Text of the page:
2. GET TO KNOW THE COACH FROM THE BACKGROUND. A lot of girls end up on teams with people and coaches they know. But our advice if you are taking a chance on a new team is to find out where they are playing and go have a look-see to see what the team looks like when no one knows they are being watched. Go to a tournament and listen to the coaches, stand behind the dugout and hear the conversations, sit on the bleachers and pay attention to what parents are saying. See how the team, coaches and team dynamic works when they are not trying to woo you, or pick you up as a player. Watch the coach on the field, his or her interaction with the girls, and pay attention to the morale of the kids as well. You can learn a lot about a team by watching them play in a tournament and we recommend that you take a Saturday and visit a local tourney so you can see the differences in coaching and team dynamics. Don’t be afraid to ask questions about the team, or talk to the players.  Keep your eyes and ears open so your intuition can do the work.

MOST IMPORTANT, LOOK FOR SIGNS OF HAPPY! Good teams exude passion.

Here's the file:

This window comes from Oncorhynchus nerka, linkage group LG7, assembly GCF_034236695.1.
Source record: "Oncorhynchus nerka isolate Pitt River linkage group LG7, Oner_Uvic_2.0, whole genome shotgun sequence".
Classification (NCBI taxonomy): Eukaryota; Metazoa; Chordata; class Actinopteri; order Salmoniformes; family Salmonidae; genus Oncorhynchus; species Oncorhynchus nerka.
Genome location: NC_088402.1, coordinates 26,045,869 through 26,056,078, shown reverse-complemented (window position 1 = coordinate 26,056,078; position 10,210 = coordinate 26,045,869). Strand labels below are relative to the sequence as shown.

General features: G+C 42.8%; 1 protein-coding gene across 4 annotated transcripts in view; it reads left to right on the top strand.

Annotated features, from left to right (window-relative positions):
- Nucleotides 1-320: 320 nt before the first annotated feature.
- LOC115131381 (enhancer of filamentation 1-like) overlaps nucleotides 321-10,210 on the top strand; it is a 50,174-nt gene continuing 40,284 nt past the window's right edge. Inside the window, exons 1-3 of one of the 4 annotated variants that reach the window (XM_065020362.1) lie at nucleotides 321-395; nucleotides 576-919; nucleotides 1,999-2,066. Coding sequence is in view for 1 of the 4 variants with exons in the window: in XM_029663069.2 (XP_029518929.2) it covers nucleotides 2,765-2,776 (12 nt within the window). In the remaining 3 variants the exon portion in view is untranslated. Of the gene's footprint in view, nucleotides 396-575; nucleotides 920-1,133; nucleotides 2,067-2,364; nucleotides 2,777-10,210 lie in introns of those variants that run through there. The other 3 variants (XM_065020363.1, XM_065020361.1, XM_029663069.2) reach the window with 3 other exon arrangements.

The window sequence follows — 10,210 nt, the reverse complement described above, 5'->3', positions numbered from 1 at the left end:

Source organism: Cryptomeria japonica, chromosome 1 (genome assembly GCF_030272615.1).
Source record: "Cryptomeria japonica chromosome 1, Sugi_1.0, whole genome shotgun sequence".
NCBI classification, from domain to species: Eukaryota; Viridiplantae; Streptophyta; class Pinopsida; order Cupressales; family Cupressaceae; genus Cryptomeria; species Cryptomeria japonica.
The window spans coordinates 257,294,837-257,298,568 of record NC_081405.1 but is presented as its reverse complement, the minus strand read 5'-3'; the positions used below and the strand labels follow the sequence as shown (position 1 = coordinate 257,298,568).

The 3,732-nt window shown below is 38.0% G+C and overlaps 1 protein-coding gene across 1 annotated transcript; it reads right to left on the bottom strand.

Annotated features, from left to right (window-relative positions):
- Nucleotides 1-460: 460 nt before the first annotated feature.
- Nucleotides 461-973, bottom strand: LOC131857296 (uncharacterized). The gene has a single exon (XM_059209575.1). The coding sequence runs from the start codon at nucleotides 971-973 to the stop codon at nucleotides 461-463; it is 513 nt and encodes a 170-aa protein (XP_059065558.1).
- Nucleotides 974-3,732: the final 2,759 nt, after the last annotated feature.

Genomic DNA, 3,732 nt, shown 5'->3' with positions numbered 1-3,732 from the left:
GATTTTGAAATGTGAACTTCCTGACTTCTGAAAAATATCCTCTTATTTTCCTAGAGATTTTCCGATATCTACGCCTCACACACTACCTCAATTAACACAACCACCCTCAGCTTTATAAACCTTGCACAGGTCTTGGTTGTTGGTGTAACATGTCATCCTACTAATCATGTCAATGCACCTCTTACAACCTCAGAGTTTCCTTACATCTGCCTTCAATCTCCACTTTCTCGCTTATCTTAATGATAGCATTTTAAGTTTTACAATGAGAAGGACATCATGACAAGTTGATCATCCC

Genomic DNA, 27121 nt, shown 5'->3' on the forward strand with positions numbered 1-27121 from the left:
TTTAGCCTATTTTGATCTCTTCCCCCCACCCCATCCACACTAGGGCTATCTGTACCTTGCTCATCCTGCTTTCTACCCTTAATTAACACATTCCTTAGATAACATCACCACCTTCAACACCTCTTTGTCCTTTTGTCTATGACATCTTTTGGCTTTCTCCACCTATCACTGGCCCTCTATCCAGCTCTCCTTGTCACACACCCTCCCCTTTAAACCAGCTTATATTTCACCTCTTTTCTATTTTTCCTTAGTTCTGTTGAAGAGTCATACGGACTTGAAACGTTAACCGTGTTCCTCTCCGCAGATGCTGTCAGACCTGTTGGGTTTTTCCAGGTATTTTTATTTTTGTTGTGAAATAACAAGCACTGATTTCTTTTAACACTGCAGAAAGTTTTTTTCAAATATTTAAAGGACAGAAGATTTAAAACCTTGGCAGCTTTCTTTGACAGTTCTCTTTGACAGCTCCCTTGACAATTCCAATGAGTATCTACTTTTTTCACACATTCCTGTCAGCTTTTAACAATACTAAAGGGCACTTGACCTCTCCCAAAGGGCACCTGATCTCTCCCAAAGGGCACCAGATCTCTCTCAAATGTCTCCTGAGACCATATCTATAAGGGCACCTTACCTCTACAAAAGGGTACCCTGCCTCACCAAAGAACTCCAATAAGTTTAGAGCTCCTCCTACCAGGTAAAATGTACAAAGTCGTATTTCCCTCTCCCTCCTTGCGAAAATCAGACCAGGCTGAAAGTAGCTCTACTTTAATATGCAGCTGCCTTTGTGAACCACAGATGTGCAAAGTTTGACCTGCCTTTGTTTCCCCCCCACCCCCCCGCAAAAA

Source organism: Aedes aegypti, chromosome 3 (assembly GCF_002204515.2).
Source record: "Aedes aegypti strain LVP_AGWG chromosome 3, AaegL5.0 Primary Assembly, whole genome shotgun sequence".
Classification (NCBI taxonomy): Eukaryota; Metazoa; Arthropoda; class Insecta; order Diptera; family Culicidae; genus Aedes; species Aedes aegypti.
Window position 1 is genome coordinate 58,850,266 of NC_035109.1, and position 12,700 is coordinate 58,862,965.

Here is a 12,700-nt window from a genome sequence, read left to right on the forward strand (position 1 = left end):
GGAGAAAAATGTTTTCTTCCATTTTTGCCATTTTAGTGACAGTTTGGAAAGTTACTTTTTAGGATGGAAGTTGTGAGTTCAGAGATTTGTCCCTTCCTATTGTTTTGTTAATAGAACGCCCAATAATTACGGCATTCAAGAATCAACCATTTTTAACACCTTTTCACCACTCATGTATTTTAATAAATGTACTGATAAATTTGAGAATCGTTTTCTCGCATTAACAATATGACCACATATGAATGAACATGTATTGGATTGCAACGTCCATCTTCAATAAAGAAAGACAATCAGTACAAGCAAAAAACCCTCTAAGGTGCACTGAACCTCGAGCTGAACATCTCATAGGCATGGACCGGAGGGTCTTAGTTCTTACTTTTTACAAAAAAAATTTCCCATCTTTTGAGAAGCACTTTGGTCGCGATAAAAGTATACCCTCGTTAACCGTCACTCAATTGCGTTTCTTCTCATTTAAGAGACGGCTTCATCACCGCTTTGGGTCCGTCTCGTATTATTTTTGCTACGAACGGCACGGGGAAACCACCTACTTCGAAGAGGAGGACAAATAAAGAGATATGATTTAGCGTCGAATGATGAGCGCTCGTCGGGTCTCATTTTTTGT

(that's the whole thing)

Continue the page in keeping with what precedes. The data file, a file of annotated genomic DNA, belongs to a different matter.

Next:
beauty

3. Establish your level of commitment. Remember, these are called ‘travel’ teams for a reason. Do you want to remain local or are you willing to fly around the country to compete. Are you willing to drive 2 hours to practice several times per week to be on one of the best teams? The commitment to a team is both financial, and has to work with your goals and your personal life. Fastpitch seasons are LONG – and seemingly never-ending, and coaches will EXPECT your daughter to show up regardless of where you live. Some folks drive 2 hours for practice and take flights to attend tournaments, and some want something a little more local.  In other words know what is involved.